Harry Potter Haters: Where Are They Now?
In this euphoric year of celebrations for the 20th anniversary of Harry Potter, it's easy to forget the series had some pretty vocal critics in the early days. As we count down to our own Hogwarts celebration at the Athenaeum Theatre, Ben Pobjie checks in on some of the soft-minded nobodies who have hated on Harry through the years.
Who: Harold Bloom, Yale professor and 'America’s greatest living critic' (although it was just another critic who said that)
Where and when: Wall Street Journal, 2000
He said what? '[J.K. Rowling's] prose style, heavy on cliche, makes no demands upon her readers. In an arbitrarily chosen single page – page 4 – of the first Harry Potter book, I count seven cliches, all of the "stretch his legs" variety.'
Where is he now? Still teaching at Yale, at the age of 87, in stark contrast to J.K. Rowling, who will probably be able to afford to retire by the time she’s that old. He continues to criticise books – or at least criticise a single arbitrarily chosen page of books – and live off the glory of his role in the 'canon wars' of the 1990s, which were nowhere near as much fun as they sound.
Who: A.S. Byatt, Booker Prize-winner and Dame Commander of the Order of the British Empire
Where and when: New York Times, 2003
She said what? 'Ms. Rowling's world is a secondary secondary world, made up of intelligently patchworked derivative motifs from all sorts of children's literature … written for people whose imaginative lives are confined to TV cartoons, and the exaggerated (more exciting, not threatening) mirror-worlds of soaps, reality TV and celebrity gossip.'
Still teaching at Yale, at the age of 87, in stark contrast to J.K. Rowling, who will probably be able to afford to retire by the time she’s that old.
Where is she now? She was recently announced as the winner of the 2018 Hans Christian Andersen Literature Award – a dubious feat, given it’s only 2017 – for authors whose work has been influenced by Hans Christian Andersen’s storytelling qualities (ie. an award for people who have written intelligently patchworked derivative motifs from children’s literature). It was just deserts for Byatt’s famed novel, The Body Dysmorphic Duckling.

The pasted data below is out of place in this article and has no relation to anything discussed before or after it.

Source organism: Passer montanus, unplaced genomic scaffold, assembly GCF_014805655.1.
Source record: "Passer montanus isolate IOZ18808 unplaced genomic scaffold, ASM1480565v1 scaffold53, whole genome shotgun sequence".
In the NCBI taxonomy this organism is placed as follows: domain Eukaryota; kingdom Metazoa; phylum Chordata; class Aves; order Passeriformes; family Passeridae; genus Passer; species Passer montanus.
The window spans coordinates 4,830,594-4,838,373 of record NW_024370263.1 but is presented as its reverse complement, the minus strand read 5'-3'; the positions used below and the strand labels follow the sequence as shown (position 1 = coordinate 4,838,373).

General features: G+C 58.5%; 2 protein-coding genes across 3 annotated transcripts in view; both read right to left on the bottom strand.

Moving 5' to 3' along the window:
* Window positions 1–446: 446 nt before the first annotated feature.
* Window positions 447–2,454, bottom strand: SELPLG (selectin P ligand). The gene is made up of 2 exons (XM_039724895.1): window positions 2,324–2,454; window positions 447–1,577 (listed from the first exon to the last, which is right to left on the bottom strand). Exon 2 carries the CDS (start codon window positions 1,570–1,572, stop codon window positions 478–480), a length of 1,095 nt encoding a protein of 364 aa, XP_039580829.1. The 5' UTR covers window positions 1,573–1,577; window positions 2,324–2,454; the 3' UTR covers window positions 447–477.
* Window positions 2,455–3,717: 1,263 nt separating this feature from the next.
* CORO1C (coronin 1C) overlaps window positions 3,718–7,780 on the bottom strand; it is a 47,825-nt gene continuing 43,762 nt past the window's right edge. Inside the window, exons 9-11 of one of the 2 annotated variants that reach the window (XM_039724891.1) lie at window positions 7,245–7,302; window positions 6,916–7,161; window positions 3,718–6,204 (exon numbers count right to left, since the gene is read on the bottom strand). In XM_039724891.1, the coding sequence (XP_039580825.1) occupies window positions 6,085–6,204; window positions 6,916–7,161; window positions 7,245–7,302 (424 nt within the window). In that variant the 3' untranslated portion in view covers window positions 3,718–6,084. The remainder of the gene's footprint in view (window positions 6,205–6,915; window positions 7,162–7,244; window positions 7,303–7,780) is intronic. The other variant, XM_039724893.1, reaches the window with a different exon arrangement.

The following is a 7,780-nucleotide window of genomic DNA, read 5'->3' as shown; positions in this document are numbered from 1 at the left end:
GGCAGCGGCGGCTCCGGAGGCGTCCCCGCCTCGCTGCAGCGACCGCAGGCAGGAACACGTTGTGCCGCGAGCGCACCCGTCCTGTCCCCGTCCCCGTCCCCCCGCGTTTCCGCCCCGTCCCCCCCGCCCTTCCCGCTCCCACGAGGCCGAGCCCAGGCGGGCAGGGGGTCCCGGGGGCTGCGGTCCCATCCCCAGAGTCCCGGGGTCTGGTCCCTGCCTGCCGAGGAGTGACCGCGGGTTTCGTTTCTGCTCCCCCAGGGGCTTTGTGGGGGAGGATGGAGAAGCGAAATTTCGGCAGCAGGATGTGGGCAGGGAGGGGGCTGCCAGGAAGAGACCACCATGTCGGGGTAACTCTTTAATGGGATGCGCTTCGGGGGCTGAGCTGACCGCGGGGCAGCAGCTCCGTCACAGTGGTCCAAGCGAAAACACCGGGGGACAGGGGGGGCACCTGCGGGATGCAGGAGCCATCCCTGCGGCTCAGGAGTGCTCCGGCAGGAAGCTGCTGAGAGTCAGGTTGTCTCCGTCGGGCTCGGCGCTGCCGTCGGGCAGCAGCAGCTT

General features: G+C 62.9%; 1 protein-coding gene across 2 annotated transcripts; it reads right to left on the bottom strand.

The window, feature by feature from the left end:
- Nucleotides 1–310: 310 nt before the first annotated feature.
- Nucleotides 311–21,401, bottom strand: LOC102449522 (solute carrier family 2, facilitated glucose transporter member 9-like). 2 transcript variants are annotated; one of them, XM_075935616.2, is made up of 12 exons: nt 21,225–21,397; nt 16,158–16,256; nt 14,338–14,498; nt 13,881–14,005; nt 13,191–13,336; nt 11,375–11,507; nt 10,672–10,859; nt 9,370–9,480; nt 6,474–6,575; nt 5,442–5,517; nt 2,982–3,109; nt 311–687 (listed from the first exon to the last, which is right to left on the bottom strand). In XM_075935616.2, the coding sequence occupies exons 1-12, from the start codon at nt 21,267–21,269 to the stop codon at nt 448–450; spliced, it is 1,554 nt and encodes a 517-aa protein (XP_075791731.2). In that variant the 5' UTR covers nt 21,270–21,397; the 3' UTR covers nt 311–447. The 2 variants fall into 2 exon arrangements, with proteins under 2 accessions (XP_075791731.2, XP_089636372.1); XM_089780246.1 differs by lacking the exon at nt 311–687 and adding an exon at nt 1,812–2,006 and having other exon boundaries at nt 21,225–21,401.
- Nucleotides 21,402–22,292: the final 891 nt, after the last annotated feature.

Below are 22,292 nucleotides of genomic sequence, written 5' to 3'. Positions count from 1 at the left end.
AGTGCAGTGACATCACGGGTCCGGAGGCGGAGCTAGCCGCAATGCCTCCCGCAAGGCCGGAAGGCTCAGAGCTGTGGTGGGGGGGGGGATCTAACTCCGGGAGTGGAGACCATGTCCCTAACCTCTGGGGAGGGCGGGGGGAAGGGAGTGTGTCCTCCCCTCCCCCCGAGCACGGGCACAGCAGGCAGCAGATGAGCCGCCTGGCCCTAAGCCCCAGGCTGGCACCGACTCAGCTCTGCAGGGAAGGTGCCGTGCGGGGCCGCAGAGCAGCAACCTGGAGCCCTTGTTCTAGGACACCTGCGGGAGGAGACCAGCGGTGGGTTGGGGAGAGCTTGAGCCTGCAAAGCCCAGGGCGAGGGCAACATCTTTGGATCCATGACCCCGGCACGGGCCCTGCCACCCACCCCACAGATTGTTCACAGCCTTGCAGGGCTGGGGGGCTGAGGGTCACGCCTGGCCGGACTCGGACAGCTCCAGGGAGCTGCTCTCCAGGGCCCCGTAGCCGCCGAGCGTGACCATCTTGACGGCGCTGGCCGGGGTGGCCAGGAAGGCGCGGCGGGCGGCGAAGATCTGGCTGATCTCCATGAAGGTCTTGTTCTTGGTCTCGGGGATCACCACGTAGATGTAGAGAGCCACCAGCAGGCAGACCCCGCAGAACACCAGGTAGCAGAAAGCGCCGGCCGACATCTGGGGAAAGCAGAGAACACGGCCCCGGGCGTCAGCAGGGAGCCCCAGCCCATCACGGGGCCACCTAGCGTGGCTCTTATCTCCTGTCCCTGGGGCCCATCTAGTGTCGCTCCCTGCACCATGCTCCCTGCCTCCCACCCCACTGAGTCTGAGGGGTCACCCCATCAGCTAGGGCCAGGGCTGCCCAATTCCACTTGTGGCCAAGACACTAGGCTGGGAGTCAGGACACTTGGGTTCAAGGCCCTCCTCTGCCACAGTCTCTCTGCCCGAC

Who: Anthony Holden, writer, critic, and former President of the International Federation of Poker, so I don’t see what he has to be snooty about
Where and when: Observer, 2000
He said what? 'As a workout for the brain, reading Harry Potter is an activity marginally less testing than watching Neighbours … I found myself struggling to finish a tedious, clunkily written version of Billy Bunter on broomsticks.'
Where is he now? Playing poker, an activity marginally less interesting than watching Neighbours. He also writes books about poker, which thousands have struggled to finish.
Coming up in Melbourne
Ursula K. Le Guin
Who: Ursula K. Le Guin, author of the Earthsea fantasy series and 'America's greatest living science fiction writer'
Where and when: Guardian, 2004
She said what? 'I read it to find out what the fuss was about, and remained somewhat puzzled; it seemed a lively kid's fantasy crossed with a "school novel", good fare for its age group, but stylistically ordinary, imaginatively derivative and ethically rather mean-spirited.'
Where is she now? She is a 'Grandmaster of Science Fiction' and lives in Portland, Oregon – so that explains a lot. A TV series based on her novel, The Left Hand of Darkness, is in production, allowing millions of people who have never read her novels to find out what the fuss is about. Today, of the 50 highest-grossing films of all time, adaptations of Earthsea novels occupy zero places; seven fewer places than Harry Potter movies. It is, however, ethically rather mean-spirited to say so.